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Happiness Makes Your Brain Work Better

A Harvard psychology researcher explains that rather than thinking of success as the source of happiness, we should think of happiness as a source of success--and one that's more under our control than we imagine.

Entrepreneurs, in general, are strivers. We set targets, battle to meet them, and believe that getting to that point, whatever it is, will bring us increased satisfaction. But according to one positive psychology researcher out of Harvard, as commonsensical as this tendency to chase achievement in order to attain greater happiness may sound, it's actually got the equation reversed.

In a fascinating (and funny) TEDxBloomington talk, Shawn Achor, author of The Happiness Advantage, argues that while we may think success will bring us happiness, the lab-validated truth is that happiness brings us more success. And understanding this is particularly valuable for entrepreneurs, Achor said in an interview. Business owners, he said, need to,

Reverse the happiness and success formula. We think if we work harder and achieve some entrepreneurial goal, then we'll be happier. But the research is clear that every time you have a success, your brain changes what success means. So for you and for your team, if happiness is on the opposite side of success, you'll never get there. But if you increase your levels of happiness in the midst of a challenge—in the midst of searching for investment, in the midst of a down economy—what we find is that all of your success rates rise dramatically – every business outcomes improves.

The brain, it turns out, works significantly better when you're feeling positive, so developing a sunny outlook allows you to be smarter and more creative. "We found that optimism is the greatest predictor of entrepreneurial success because it allows your brain to perceive more possibilities," said Achor. "Only 25 percent of job success is based upon IQ. Seventy-five percent is about how your brain believes your behavior matters, connects to other people, and manages stress."

If you're all set to argue that your level of optimism or ability to handle stress is out of your control and determined by either your genes or your childhood, requiring a Woody Allen-level commitment to psychiatric intervention to reverse, Achor would like to correct you. "It's a cultural myth that we cannot change our happiness," he said, explaining that:

Genes are really important to happiness, but that's based upon the cult of the average. What that means is that the average person doesn't fight their genes. So if you're born with genes for obesity or for pessimism, and you don't change your behavior than your genes win. Happiness comes easier to some people, but happiness is a possibility for all if we change our behavior or our mindset.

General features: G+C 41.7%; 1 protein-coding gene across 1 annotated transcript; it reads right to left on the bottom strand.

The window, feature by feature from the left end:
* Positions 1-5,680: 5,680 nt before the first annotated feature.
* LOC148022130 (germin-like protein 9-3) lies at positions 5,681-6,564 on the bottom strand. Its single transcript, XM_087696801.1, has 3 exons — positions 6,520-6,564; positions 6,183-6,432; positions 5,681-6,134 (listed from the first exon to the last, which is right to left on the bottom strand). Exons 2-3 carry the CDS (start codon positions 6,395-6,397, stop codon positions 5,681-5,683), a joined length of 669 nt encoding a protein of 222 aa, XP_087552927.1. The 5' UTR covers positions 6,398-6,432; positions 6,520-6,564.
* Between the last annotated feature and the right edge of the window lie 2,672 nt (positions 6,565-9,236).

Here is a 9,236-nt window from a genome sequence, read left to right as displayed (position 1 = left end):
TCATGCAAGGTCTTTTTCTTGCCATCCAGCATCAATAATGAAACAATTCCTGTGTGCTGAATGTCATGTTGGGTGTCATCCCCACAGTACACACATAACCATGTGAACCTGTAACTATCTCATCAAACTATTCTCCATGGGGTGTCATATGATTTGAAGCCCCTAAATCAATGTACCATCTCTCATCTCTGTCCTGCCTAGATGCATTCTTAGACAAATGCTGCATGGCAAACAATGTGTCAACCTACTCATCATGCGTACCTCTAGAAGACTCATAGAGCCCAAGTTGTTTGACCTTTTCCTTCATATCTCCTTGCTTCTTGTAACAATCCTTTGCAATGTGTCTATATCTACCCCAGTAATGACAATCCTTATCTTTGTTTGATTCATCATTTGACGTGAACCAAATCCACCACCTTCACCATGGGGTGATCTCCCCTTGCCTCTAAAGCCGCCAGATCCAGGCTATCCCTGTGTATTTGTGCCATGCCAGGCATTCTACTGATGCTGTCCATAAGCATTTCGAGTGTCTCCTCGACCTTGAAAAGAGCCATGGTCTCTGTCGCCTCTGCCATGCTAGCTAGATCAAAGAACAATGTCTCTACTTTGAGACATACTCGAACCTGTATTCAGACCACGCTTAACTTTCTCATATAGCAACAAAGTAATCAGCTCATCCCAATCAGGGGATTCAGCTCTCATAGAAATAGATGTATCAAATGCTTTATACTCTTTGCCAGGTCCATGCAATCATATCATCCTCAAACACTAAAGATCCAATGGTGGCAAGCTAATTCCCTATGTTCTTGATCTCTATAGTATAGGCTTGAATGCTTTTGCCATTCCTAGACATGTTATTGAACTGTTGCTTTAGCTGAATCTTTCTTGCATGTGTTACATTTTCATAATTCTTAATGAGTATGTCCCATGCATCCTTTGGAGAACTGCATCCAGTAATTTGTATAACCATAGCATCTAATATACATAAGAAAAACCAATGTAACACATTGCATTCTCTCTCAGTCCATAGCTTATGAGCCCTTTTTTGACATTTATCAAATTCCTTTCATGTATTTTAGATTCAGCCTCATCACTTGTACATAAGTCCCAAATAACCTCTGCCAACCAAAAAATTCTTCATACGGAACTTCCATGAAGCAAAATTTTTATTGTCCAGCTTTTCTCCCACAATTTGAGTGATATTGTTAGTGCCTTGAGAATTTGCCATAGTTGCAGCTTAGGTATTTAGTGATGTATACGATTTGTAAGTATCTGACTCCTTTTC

And changing your mindset is probably less difficult than you imagine. "No one would think that something small could change patterns of pessimism from decades or from genes," conceded Achor, but he said research proves the doubters wrong. "What we found was something as simple as writing down three things you're grateful for every day for 21 days in a row significantly increases your level of optimism and it holds for the next six months. The research is amazing. It proves we actually can change."

So if you're looking for more ways to boost your personal happiness quotient, than check out Achor's TED talk below for some simple interventions that have been proven to help (they're towards the end). Or if you're more focused on helping your team perform better by being happier, check out Achor's recent Harvard Business Review Magazine cover story, explaining, as Achor put it, that "happiness leads to greater levels of profits. In the article I described some things you can do at a team organizational level" to promote it.

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IMAGE: Corbis
Last updated: Feb 27, 2012

JESSICA STILLMAN

Jessica Stillman is a freelance writer based in Cyprus with interests in unconventional career paths, generational differences, and the future of work. She has blogged for CBS MoneyWatch, GigaOM, and Brazen Careerist.




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